“While we support any improvement to special education funding, our students deserve more than half measures and partial solutions. Instead, Michigan must pursue comprehensive special education finance reform to build an education system worthy of our students with disabilities,” said Colleen Allen, President and CEO of the Autism Alliance of Michigan.

According to the most recent National Assessment of Education Progress (NAEP), more than 70 percent of students with disabilities in the state scored Below Basic in fourth grade reading, as well as in eighth grade reading and math. Aside from 13 percent in fourth grade reading, the proficiency rates for our students with disabilities languish in the single digits. Graduation rates are similarly poor. In 2021, the most recent year with available data, the four-year adjusted cohort graduation rate (ACGR) for Michigan’s students with disabilities was only 58 percent compared with 68 percent nationally, 73 percent in Massachusetts, and 74 percent in Texas.

The performance of students with disabilities makes clear the harm wrought by the chronic underfunding of special education. To meet our moral and constitutional obligation to students with disabilities, Michigan must pursue both revenue and expenditure reform. In other words, the state needs to change how local districts generate revenue and how their relative wealth affects their state contributions. Michigan also needs to establish new and greater expectations for the overall investment in special education so that special education students receive additional, more substantive, and higher quality resources, support, and opportunities. Revenue Reform:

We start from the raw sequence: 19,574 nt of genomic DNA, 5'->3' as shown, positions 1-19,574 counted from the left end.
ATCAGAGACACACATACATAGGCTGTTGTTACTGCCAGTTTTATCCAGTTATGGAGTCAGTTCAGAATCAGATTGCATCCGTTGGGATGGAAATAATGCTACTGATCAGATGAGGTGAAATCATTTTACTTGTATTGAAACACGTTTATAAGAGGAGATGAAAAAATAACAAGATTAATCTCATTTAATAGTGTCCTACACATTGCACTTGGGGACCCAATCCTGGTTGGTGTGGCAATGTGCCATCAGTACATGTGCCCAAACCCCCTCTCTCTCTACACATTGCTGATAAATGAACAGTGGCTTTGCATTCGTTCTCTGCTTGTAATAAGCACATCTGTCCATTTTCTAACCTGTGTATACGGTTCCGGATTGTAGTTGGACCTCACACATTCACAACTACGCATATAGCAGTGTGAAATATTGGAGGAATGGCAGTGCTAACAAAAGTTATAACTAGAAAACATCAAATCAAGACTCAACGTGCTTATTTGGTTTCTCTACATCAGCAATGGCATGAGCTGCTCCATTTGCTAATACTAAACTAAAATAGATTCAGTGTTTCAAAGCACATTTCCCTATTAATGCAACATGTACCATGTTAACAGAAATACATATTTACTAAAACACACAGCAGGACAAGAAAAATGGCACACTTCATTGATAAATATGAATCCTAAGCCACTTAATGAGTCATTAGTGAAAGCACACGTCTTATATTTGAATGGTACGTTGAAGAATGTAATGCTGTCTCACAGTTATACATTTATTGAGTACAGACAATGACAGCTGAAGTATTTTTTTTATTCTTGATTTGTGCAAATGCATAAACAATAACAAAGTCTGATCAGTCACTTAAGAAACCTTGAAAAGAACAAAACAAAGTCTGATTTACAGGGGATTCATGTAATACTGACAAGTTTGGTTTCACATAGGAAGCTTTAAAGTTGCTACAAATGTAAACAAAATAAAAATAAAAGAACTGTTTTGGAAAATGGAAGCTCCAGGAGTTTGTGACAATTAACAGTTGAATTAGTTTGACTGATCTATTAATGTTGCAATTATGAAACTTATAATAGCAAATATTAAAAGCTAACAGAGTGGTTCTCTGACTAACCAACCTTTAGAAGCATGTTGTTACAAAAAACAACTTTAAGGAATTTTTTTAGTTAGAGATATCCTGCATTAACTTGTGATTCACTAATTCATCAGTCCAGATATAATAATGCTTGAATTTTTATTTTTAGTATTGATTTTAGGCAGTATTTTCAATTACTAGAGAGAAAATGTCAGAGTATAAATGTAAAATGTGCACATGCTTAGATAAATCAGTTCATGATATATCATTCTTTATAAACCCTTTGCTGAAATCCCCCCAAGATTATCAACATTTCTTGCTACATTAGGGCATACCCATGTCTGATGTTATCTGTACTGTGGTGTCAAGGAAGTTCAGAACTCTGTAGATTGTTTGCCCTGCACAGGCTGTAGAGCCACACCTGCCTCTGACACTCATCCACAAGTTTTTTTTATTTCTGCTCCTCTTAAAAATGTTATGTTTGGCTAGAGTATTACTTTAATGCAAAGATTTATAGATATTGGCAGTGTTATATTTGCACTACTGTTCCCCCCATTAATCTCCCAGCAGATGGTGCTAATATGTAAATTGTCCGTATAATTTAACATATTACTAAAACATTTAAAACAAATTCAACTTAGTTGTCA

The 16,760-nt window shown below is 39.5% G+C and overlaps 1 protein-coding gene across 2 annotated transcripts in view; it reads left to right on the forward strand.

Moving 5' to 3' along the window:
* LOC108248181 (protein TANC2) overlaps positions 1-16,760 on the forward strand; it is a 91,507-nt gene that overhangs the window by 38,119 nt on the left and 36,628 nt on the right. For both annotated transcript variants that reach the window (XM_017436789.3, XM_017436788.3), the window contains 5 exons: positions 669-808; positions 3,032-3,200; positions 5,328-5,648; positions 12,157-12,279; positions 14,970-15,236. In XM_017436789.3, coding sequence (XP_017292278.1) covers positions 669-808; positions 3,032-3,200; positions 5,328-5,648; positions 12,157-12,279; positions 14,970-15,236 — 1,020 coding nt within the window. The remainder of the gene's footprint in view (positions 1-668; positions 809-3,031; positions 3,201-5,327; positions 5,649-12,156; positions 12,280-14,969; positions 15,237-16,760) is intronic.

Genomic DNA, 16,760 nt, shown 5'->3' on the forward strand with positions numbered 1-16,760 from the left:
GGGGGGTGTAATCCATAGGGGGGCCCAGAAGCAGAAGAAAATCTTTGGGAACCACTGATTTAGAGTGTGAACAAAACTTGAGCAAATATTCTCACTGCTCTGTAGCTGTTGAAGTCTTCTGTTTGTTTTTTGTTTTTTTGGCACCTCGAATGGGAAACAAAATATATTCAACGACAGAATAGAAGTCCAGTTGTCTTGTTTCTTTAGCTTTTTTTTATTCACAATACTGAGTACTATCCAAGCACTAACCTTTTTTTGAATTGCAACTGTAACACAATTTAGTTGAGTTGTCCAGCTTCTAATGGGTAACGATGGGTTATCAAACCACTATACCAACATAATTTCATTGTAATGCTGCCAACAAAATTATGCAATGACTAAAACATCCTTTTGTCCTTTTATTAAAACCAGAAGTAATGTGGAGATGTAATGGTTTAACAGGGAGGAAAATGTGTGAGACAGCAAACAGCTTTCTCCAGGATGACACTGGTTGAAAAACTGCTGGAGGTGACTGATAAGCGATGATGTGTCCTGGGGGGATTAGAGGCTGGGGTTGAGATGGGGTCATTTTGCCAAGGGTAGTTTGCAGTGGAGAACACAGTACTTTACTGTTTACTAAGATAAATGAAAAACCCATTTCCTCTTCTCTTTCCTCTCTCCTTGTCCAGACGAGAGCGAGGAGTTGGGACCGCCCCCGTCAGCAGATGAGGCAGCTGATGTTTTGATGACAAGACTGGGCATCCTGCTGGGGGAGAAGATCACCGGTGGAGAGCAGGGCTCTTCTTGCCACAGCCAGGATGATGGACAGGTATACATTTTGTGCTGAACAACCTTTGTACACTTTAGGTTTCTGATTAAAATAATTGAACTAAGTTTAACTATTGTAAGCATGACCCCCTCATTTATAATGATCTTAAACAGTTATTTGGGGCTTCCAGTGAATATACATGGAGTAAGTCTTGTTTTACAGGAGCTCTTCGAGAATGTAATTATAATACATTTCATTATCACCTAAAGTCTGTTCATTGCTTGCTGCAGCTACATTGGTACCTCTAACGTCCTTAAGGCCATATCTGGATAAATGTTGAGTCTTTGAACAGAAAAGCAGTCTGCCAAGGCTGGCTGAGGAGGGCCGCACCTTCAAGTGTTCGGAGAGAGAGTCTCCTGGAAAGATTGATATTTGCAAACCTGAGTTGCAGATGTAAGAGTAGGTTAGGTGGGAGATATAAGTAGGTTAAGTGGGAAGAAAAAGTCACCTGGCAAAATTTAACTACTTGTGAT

• Eliminate the local ISD tax levy cap. Local special education revenues are limited to a maximum of 1.75 times the authorization rate in 1993. This policy locks in taxing decisions and inequities made over 30 years ago and severely undercuts an ISD’s ability to raise the funds necessary to meet their students’ needs.